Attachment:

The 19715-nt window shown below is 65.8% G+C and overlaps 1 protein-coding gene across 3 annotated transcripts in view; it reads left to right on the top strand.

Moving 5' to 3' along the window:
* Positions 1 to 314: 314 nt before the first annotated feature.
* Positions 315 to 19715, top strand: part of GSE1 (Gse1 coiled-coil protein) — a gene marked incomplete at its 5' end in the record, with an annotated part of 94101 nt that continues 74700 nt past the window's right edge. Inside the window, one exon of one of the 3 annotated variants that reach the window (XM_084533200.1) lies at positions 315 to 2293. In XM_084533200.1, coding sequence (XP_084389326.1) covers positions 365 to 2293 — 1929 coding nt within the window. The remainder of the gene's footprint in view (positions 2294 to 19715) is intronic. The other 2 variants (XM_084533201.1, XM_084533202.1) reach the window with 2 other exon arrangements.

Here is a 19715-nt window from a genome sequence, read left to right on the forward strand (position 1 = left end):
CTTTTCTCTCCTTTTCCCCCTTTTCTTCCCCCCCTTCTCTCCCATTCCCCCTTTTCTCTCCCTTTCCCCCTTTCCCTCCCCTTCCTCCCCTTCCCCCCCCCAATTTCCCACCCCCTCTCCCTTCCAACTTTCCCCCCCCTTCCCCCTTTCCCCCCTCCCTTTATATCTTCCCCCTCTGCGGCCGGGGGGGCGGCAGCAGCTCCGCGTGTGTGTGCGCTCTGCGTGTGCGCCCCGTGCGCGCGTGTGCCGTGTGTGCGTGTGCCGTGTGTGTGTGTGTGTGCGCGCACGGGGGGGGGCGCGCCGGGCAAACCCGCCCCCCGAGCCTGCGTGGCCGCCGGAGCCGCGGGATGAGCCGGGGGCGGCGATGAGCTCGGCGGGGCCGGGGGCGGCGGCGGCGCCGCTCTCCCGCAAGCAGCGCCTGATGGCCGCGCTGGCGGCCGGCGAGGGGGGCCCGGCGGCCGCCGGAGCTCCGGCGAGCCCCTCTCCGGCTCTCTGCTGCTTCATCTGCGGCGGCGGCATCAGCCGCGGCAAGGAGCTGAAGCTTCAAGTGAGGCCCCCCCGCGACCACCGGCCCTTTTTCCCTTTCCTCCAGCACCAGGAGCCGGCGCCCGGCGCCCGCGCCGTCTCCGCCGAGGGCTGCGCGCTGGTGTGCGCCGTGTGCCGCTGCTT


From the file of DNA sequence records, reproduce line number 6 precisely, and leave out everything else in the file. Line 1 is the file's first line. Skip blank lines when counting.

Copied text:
CTTTTCTCTCCTTTTCCCCCTTTTCTTCCCCCCCTTCTCTCCCATTCCCCCTTTTCTCTCCCTTTCCCCCTTTCCCTCCCCTTCCTCCCCTTCCCCCCCCCAATTTCCCACCCCCTCTCCCTTCCAACTTTCCCCCCCCTTCCCCCTTTCCCCCCTCCCTTTATATCTTCCCCCTCTGCGGCCGGGGGGGCGGCAGCAGCTCCGCGTGTGTGTGCGCTCTGCGTGTGCGCCCCGTGCGCGCGTGTGCCGTGTGTGCGTGTGCCGTGTGTGTGTGTGTGTGCGCGCACGGGGGGGGGCGCGCCGGGCAAACCCGCCCCCCGAGCCTGCGTGGCCGCCGGAGCCGCGGGATGAGCCGGGGGCGGCGATGAGCTCGGCGGGGCCGGGGGCGGCGGCGGCGCCGCTCTCCCGCAAGCAGCGCCTGATGGCCGCGCTGGCGGCCGGCGAGGGGGGCCCGGCGGCCGCCGGAGCTCCGGCGAGCCCCTCTCCGGCTCTCTGCTGCTTCATCTGCGGCGGCGGCATCAGCCGCGGCAAGGAGCTGAAGCTTCAAGTGAGGCCCCCCCGCGACCACCGGCCCTTTTTCCCTTTCCTCCAGCACCAGGAGCCGGCGCCCGGCGCCCGCGCCGTCTCCGCCGAGGGCTGCGCGCTGGTGTGCGCCGTGTGCCGCTGCTT